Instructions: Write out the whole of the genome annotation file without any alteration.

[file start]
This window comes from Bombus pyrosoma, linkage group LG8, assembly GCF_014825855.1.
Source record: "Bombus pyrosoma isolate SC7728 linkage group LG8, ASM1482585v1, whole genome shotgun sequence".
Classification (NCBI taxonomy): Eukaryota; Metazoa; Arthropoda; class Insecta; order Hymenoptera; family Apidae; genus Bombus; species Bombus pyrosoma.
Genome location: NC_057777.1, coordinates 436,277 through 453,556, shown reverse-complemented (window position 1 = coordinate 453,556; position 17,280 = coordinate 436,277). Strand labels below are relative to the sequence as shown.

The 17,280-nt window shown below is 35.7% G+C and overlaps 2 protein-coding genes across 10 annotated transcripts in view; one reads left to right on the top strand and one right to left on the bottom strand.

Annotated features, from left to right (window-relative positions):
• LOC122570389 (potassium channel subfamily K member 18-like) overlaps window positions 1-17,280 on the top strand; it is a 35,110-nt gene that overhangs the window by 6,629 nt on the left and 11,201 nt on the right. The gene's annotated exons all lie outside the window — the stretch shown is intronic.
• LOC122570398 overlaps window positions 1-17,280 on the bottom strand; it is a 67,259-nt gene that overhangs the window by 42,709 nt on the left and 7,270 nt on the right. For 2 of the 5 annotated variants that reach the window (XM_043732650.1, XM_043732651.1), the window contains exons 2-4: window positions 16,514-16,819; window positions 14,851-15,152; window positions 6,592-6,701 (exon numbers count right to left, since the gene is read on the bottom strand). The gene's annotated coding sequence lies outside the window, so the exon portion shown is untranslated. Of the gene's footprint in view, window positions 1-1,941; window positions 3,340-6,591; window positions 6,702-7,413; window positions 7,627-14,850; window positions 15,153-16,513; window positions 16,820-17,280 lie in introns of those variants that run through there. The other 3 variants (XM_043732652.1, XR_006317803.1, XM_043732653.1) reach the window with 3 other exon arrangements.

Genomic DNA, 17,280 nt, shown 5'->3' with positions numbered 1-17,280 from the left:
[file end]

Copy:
This window comes from Bombus pyrosoma, linkage group LG8, assembly GCF_014825855.1.
Source record: "Bombus pyrosoma isolate SC7728 linkage group LG8, ASM1482585v1, whole genome shotgun sequence".
Classification (NCBI taxonomy): Eukaryota; Metazoa; Arthropoda; class Insecta; order Hymenoptera; family Apidae; genus Bombus; species Bombus pyrosoma.
Genome location: NC_057777.1, coordinates 436,277 through 453,556, shown reverse-complemented (window position 1 = coordinate 453,556; position 17,280 = coordinate 436,277). Strand labels below are relative to the sequence as shown.

The 17,280-nt window shown below is 35.7% G+C and overlaps 2 protein-coding genes across 10 annotated transcripts in view; one reads left to right on the top strand and one right to left on the bottom strand.

Annotated features, from left to right (window-relative positions):
• LOC122570389 (potassium channel subfamily K member 18-like) overlaps window positions 1-17,280 on the top strand; it is a 35,110-nt gene that overhangs the window by 6,629 nt on the left and 11,201 nt on the right. The gene's annotated exons all lie outside the window — the stretch shown is intronic.
• LOC122570398 overlaps window positions 1-17,280 on the bottom strand; it is a 67,259-nt gene that overhangs the window by 42,709 nt on the left and 7,270 nt on the right. For 2 of the 5 annotated variants that reach the window (XM_043732650.1, XM_043732651.1), the window contains exons 2-4: window positions 16,514-16,819; window positions 14,851-15,152; window positions 6,592-6,701 (exon numbers count right to left, since the gene is read on the bottom strand). The gene's annotated coding sequence lies outside the window, so the exon portion shown is untranslated. Of the gene's footprint in view, window positions 1-1,941; window positions 3,340-6,591; window positions 6,702-7,413; window positions 7,627-14,850; window positions 15,153-16,513; window positions 16,820-17,280 lie in introns of those variants that run through there. The other 3 variants (XM_043732652.1, XR_006317803.1, XM_043732653.1) reach the window with 3 other exon arrangements.

Genomic DNA, 17,280 nt, shown 5'->3' with positions numbered 1-17,280 from the left: